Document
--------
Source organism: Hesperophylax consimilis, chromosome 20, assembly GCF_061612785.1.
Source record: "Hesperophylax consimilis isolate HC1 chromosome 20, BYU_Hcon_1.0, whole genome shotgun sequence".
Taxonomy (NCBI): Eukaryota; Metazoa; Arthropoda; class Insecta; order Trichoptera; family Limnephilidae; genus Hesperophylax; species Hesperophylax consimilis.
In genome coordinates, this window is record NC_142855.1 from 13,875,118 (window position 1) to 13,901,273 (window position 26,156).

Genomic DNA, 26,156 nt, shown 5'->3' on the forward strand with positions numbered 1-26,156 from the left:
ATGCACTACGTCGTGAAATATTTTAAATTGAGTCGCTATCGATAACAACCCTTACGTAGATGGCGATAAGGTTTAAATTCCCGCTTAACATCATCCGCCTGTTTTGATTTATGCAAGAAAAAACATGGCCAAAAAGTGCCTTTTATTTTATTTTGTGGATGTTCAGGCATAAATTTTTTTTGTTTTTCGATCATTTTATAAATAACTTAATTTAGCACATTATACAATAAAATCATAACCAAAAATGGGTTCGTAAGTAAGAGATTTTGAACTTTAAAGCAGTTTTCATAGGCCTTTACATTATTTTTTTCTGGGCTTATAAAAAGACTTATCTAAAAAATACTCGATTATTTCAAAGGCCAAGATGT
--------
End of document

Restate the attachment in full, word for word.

Source organism: Hesperophylax consimilis, chromosome 20, assembly GCF_061612785.1.
Source record: "Hesperophylax consimilis isolate HC1 chromosome 20, BYU_Hcon_1.0, whole genome shotgun sequence".
Taxonomy (NCBI): Eukaryota; Metazoa; Arthropoda; class Insecta; order Trichoptera; family Limnephilidae; genus Hesperophylax; species Hesperophylax consimilis.
In genome coordinates, this window is record NC_142855.1 from 13,875,118 (window position 1) to 13,901,273 (window position 26,156).

Genomic DNA, 26,156 nt, shown 5'->3' on the forward strand with positions numbered 1-26,156 from the left:
ATGCACTACGTCGTGAAATATTTTAAATTGAGTCGCTATCGATAACAACCCTTACGTAGATGGCGATAAGGTTTAAATTCCCGCTTAACATCATCCGCCTGTTTTGATTTATGCAAGAAAAAACATGGCCAAAAAGTGCCTTTTATTTTATTTTGTGGATGTTCAGGCATAAATTTTTTTTGTTTTTCGATCATTTTATAAATAACTTAATTTAGCACATTATACAATAAAATCATAACCAAAAATGGGTTCGTAAGTAAGAGATTTTGAACTTTAAAGCAGTTTTCATAGGCCTTTACATTATTTTTTTCTGGGCTTATAAAAAGACTTATCTAAAAAATACTCGATTATTTCAAAGGCCAAGATGT